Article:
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We have been writing about the changing transportation landscape in Sonoma County — the SMART commuter rail project, expanded air service at the Sonoma County Airport, the widening of Highway 101. All of these changes are impacting the actual physical landscape. As projects are built, the environment in the immediate vicinity is getting displaced.

The airport expansion project is cutting into habitat for the tiger salamander and Burke’s Goldfield flowers. Officials have purchased dozens of acres to offset the environmental impact. SMART rail construction in the wetlands between Petaluma and Novato requires lots of environmental mitigation. The rail agency recently bought 56 acres of wetlands for environmental restoration work.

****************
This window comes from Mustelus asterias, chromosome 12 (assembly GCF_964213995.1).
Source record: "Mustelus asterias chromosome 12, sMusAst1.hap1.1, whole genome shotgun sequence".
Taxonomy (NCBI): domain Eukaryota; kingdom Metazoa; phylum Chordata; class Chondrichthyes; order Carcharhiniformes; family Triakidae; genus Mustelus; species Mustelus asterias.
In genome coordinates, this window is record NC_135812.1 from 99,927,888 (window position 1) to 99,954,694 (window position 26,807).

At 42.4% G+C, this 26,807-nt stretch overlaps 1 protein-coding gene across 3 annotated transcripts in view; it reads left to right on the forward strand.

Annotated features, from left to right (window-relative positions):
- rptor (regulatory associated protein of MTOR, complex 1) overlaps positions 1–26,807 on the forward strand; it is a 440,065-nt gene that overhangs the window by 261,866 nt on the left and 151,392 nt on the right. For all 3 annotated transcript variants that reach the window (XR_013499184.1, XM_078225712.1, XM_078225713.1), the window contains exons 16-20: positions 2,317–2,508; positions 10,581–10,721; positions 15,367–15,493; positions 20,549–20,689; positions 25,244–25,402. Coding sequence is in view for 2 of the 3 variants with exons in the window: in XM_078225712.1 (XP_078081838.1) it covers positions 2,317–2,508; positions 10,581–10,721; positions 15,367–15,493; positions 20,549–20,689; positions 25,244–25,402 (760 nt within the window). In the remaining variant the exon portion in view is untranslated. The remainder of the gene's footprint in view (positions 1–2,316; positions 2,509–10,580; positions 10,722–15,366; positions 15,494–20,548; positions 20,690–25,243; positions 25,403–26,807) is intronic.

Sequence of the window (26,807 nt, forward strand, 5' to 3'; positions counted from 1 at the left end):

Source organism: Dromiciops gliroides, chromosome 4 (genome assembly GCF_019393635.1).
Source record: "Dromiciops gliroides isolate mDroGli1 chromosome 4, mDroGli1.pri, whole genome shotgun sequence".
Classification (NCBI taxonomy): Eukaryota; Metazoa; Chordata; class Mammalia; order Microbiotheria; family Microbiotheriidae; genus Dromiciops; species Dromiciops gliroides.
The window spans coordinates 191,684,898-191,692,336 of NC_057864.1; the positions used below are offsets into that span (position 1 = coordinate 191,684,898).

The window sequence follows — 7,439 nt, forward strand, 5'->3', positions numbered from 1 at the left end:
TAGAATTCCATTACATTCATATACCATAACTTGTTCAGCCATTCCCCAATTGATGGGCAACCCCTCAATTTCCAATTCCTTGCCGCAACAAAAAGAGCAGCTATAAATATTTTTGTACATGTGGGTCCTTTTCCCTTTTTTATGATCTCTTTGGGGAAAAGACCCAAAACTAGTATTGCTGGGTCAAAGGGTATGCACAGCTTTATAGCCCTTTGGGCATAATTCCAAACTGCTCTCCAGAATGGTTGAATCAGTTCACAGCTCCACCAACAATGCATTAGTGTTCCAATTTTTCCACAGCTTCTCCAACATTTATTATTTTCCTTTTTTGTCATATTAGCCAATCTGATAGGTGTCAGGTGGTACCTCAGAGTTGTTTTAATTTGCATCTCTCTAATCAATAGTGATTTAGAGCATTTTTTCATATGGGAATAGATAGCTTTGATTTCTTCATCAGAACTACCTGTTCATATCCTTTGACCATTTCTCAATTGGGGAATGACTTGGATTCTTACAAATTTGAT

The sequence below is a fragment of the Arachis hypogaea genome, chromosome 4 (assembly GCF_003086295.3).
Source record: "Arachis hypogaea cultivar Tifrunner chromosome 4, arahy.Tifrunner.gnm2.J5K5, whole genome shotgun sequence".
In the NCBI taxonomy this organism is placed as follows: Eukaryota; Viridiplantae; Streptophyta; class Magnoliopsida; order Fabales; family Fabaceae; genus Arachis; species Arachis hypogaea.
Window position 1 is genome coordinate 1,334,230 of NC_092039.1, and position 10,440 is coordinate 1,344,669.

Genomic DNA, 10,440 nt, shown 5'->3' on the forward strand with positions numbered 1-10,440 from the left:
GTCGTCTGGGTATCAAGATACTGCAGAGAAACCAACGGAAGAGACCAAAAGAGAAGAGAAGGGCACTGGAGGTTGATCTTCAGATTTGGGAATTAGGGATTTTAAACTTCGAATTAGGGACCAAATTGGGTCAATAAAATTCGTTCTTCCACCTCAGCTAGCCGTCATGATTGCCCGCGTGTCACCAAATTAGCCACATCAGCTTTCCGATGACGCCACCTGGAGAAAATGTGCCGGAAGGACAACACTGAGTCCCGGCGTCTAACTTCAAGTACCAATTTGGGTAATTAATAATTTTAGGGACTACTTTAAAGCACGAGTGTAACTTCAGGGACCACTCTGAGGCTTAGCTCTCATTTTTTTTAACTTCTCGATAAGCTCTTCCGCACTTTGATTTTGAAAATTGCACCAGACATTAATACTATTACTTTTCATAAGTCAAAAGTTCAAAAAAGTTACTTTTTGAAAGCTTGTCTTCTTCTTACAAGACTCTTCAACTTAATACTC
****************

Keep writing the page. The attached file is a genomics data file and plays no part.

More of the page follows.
But the most visible change to the landscape for Sonoma County drivers is the thousands of trees that have been removed to make way for sound walls, freeway ramps and carpool lanes along Highway 101 from Windsor to south of Petaluma. The Sonoma County Transportation Authority has a plan to replant the landscape, though funding for full landscaping is $13 million short. The first phase, which is funded, will landscape key interchanges along the corridor and will provide money for cities on the route to plant trees. Meanwhile, officials will continue looking for more funding to complete the landscaping.

Caltrans, which will approve the final landscape design, will not likely plant redwoods that once lined the highway. Those trees were planted when the highway was built in the 1950s and are not native to that part of Sonoma County.

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